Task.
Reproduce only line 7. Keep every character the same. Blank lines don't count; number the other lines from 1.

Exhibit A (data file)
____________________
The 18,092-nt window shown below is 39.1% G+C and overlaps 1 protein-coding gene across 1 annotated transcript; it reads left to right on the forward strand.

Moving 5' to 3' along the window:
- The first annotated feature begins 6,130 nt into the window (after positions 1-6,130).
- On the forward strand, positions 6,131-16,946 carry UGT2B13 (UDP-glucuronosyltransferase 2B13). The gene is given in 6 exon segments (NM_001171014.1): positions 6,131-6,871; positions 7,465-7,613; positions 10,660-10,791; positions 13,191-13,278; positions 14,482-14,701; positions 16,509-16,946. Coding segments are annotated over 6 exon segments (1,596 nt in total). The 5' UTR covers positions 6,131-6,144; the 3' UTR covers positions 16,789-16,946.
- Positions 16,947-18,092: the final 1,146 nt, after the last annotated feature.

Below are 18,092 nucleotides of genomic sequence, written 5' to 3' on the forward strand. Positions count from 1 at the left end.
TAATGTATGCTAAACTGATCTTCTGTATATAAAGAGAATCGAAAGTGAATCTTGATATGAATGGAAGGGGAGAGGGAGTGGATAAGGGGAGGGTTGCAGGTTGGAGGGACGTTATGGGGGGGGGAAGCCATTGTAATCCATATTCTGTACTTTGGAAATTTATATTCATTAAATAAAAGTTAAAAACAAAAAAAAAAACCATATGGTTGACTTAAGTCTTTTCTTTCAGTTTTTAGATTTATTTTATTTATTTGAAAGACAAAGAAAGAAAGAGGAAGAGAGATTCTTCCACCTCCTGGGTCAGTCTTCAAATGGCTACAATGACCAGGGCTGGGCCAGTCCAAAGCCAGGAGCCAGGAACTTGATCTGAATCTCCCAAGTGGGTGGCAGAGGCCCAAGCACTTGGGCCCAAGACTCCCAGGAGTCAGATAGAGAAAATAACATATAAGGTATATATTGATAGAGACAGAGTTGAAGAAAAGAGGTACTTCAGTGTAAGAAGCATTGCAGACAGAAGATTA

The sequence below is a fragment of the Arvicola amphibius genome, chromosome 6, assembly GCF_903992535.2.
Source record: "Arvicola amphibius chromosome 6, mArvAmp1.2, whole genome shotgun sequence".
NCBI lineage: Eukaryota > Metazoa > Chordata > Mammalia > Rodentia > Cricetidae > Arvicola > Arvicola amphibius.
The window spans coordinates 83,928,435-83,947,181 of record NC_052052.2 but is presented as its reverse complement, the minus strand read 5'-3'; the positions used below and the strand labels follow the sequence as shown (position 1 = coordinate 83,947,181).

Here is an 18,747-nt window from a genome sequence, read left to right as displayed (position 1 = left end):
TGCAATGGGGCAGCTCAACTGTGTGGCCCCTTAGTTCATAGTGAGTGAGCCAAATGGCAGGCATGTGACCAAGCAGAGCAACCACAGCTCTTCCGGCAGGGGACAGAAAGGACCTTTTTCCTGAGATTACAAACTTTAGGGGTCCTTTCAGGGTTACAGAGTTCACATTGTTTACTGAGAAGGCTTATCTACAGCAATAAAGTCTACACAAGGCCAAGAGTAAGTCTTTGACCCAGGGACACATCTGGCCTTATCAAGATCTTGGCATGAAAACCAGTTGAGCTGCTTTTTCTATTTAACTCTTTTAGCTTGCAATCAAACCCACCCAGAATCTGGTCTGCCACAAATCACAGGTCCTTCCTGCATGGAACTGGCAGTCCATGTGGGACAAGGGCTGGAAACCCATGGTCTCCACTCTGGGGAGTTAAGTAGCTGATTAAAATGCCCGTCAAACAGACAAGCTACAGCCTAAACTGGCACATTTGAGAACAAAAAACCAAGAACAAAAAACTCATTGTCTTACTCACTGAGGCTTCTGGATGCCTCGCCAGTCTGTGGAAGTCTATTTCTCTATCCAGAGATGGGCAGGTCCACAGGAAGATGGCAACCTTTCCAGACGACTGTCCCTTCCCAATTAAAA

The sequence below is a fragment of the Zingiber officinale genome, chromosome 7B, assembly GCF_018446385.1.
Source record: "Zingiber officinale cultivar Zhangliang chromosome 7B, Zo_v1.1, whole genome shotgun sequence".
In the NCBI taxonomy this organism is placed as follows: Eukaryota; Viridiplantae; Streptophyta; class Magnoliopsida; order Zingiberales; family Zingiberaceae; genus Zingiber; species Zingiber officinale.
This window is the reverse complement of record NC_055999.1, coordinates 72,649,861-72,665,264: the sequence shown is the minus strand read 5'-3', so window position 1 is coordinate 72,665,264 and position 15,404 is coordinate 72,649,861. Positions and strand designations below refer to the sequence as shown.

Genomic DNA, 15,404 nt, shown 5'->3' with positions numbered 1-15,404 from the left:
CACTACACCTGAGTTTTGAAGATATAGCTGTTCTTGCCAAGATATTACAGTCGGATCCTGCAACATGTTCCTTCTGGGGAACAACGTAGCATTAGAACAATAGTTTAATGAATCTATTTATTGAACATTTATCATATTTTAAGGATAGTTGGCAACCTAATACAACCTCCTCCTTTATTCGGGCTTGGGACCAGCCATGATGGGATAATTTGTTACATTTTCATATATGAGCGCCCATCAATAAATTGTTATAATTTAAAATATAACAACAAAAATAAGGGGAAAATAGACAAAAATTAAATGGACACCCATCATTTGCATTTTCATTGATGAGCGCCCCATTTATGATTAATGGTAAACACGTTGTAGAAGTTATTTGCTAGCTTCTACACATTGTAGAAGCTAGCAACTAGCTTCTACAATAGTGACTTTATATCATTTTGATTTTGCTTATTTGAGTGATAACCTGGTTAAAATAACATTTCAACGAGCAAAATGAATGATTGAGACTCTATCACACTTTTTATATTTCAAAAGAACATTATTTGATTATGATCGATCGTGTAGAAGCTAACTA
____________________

TAATGTATGCTAAACTGATCTTCTGTATATAAAGAGAATCGAAAGTGAATCTTGATATGAATGGAAGGGGAGAGGGAGTGGATAAGGGGAGGGTTGCAGGTTGGAGGGACGTTATGGGGGGGGGAAGCCATTGTAATCCATATTCTGTACTTTGGAAATTTATATTCATTAAATAAAAGTTAAAAACAAAAAAAAAAACCATATGGTTGACTTAAGTCTTTTCTTTCAGTTTTTAGATTTATTTTATTTATTTGAAAGACAAAGAAAGAAAGAGGAAGAGAGATTCTTCCACCTCCTGGGTCAGTCTTCAAATGGCTACAATGACCAGGGCTGGGCCAGTCCAAAGCCAGGAGCCAGGAACTTGATCTGAATCTCCCAAGTGGGTGGCAGAGGCCCAAGCACTTGGGCCCAAGACTCCCAGGAGTCAGATAGAGAAAATAACATATAAGGTATATATTGATAGAGACAGAGTTGAAGAAAAGAGGTACTTCAGTGTAAGAAGCATTGCAGACAGAAGATTA